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7 posts • Page 1 of 1
When making mitre joints on a kitchen surface, should some sort of filler or sealant be used in the joint? If it should be what is likley to be the outcome of not having anything in the joint?
My builders fitted a new kitchen for me and it appears that they have not used anything to seal the joint, although I'm sure the supply list for the kitchen included some sort of joint compound. I began tiling on top of the surface before I realised that they had not sealed the joints so it would now be a huge task to open the joint to put anything into it. Is there anything which I could apply from above or below the joint to seal it without opening it?
Often, fitters use clear silicone, which would give the joint an invisible seal. This is actually a shortcut because a fitter should use a product called Colorfil, which is available in a huge choice of colours to suit the worktop and is specifically designed to give a solid watertight seal and minimise the joint gap.
I notice some DIY chains stock a limited range, but it should be available from a worktop supplier.
Thanks, I found the kitchen worktop project which said that mitre joints were worth attempting as DIY and stopped looking in the projects.
plumbob, unfortunately it doesn't look like my fitters used silicone, glue or anything else to seal the joint. as there is no evidence of it underneath or at the back before I sealed the gap myself. Would adding colour fill (or something else) as mentioned in the mitre joints project to the top do a sufficient job of sealing the gap? If not would there be something else you can recommend to seal the gap (hopefully without disturbing the tiles) or is it now a case of waiting for the inevitable water to seep in and blow the chipboard before trying to get the builders back to fix it?
If he did use silicone, it would only be a bead along the top edge and would probably only penetrate a couple of cm's into the top so would not be visible from underneath. Frankly, I would be surprised if he has not used some form of seal because the joint needs to be fixed to prevent it moving and creating a step.
Maybe Colorfil, which is a paste, may not penetrate far enough into the gap to create a big enough seal to be long lasting. Maybe a liquid silicone might do better as the thin liquid may be drawn into the crack, but I have never seen or tried this so can't offer any recommendation.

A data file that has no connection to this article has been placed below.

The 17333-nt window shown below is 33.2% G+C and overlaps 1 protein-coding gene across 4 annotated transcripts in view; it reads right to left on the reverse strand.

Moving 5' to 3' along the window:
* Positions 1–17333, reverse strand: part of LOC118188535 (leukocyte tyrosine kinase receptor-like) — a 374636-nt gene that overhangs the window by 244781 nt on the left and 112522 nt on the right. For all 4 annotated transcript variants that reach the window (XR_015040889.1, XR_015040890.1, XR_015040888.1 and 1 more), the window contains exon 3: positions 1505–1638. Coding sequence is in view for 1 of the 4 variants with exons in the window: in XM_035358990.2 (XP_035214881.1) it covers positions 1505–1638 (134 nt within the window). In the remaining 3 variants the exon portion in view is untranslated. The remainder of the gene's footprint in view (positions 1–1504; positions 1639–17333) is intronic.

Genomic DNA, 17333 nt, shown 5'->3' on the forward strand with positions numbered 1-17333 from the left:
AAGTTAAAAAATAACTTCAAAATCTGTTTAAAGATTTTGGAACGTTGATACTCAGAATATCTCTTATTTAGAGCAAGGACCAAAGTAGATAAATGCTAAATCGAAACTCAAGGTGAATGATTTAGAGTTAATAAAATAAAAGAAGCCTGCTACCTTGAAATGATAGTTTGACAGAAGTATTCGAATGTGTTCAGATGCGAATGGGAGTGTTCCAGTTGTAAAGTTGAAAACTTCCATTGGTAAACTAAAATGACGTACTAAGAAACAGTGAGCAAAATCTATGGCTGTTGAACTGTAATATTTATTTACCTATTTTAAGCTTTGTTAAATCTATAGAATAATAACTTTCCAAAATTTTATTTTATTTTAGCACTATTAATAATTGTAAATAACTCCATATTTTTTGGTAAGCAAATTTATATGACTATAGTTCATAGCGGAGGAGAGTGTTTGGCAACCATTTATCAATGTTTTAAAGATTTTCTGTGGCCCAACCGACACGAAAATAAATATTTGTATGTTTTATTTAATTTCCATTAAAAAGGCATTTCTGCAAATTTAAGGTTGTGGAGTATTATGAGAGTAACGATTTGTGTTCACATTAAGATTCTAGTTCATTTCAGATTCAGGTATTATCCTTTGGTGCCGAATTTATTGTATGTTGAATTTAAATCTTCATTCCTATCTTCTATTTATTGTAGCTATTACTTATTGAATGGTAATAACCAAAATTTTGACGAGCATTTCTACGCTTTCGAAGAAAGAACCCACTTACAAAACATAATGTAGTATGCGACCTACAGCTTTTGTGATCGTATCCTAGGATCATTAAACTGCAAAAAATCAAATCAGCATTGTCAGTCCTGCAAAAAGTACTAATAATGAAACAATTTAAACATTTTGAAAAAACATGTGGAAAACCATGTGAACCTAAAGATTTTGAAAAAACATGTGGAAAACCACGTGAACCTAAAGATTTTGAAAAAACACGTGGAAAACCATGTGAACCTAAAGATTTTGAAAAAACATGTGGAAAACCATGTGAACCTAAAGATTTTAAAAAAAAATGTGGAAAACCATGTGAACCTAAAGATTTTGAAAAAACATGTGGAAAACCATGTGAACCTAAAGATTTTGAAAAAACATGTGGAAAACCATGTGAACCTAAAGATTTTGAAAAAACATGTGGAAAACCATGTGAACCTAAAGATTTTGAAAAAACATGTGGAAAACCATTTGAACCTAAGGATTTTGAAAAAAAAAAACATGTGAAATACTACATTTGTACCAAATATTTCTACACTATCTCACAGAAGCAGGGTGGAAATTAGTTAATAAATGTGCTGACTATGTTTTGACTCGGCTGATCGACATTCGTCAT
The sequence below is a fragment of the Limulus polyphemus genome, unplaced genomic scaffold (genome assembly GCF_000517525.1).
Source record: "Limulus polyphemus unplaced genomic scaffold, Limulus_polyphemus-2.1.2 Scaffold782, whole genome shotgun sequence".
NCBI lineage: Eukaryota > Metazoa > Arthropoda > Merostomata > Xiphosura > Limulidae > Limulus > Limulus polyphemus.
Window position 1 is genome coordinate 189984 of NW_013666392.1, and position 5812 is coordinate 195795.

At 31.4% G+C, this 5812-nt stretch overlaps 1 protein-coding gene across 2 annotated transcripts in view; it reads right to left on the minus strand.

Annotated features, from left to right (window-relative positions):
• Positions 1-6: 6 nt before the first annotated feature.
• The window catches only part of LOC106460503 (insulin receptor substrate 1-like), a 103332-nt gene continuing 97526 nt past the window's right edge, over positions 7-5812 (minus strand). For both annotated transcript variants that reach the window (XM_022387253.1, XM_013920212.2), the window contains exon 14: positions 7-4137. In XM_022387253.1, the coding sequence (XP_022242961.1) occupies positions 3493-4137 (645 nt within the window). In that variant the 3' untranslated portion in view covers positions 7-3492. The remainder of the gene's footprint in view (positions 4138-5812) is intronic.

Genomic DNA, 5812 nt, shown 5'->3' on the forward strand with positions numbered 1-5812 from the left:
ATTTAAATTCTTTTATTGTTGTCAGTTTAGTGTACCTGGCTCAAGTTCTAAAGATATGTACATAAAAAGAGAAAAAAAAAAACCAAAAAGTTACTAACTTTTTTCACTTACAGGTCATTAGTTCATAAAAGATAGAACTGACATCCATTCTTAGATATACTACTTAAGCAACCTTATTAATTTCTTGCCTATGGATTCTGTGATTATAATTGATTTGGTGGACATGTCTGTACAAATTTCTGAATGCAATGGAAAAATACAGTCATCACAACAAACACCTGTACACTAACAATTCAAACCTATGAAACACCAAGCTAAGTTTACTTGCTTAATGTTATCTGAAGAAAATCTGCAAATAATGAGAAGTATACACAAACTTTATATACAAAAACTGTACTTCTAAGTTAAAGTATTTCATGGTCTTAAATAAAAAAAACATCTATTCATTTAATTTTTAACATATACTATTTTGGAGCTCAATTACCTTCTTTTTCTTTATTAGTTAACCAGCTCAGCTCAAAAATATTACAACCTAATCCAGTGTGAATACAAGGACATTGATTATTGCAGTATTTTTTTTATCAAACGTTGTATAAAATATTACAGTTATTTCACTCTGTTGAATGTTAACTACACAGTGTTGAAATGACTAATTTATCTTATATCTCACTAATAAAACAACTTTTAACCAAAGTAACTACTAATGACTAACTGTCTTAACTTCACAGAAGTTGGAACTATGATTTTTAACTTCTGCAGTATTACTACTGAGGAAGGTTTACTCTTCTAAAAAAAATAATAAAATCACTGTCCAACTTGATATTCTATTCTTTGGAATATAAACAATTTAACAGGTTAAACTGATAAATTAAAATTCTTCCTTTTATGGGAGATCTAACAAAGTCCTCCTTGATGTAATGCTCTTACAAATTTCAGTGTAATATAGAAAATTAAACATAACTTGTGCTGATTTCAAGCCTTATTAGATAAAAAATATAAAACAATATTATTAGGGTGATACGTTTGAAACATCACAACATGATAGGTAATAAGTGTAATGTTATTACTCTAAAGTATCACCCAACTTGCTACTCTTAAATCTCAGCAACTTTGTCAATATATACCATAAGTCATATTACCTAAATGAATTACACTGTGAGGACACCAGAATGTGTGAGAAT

Maybe you should take this up with the fitter. If the worktop is not sealed to the tiles he may be able to split the joint far enough to fill the gap.
One thing is for sure, if it is not sealed and water gets on it at all, the chipboard will blow, and quickly too.
Joining and Sealing.
This can be a bit messy and requires a bit of time but you will never get expansion and water damage to your chipboard laminate tops.
I always think ...... do the job better than anyone else.
Mix up some resin - thats the stuff you use with fibreglass.
Paint the under side of the tops and the joints and the backs that will go against the wall - add 2 or 3 coats.
The resin soaks into the chipboard well, it seals it exceptionally well and it glues joints astronomically well - after all that how yatchs are made but instead of chipboard they use fibreglass.
Best of all any runs mess overkill or spill of resin on your lovely new formica / laminate tops, once dry, scrapes off with as little as a thumb nail - wala
Also - it just keeps getting better, Coloufil and Any other cilicone happily sticks and seals to dry resin better than anything else like the wood chipboard itself.
Best way to waterproof wood - soak it in resin - better than varnish.
Now this little secret will cost a 6 pack of beers.
the manufacturer's advice that usually comes with the worktops is to varnish any 'raw' or cut edges and allow to dry prior to fitting. i always do this using a good quality clear varnish. ronseal floor varnish is my choice as i usually have some kicking around, left over from a job.
soaks in well to the chipboard and offers good protection. the sometimes recommend pva, though as other threads suggest on this site, this is not a good idea as it becomes 'live' again if exposed to moisture.
colorfil/silicone in a thin bead applied prior to the marrying of the worktops gives extra protection and helps to conceal the joint if there happen to be any gaps.
with all methods it is critical to remove excess from the worktop surface immediately (or with the spirit cleaner supplied in the case of colorfil).
7 posts • Page 1 of 1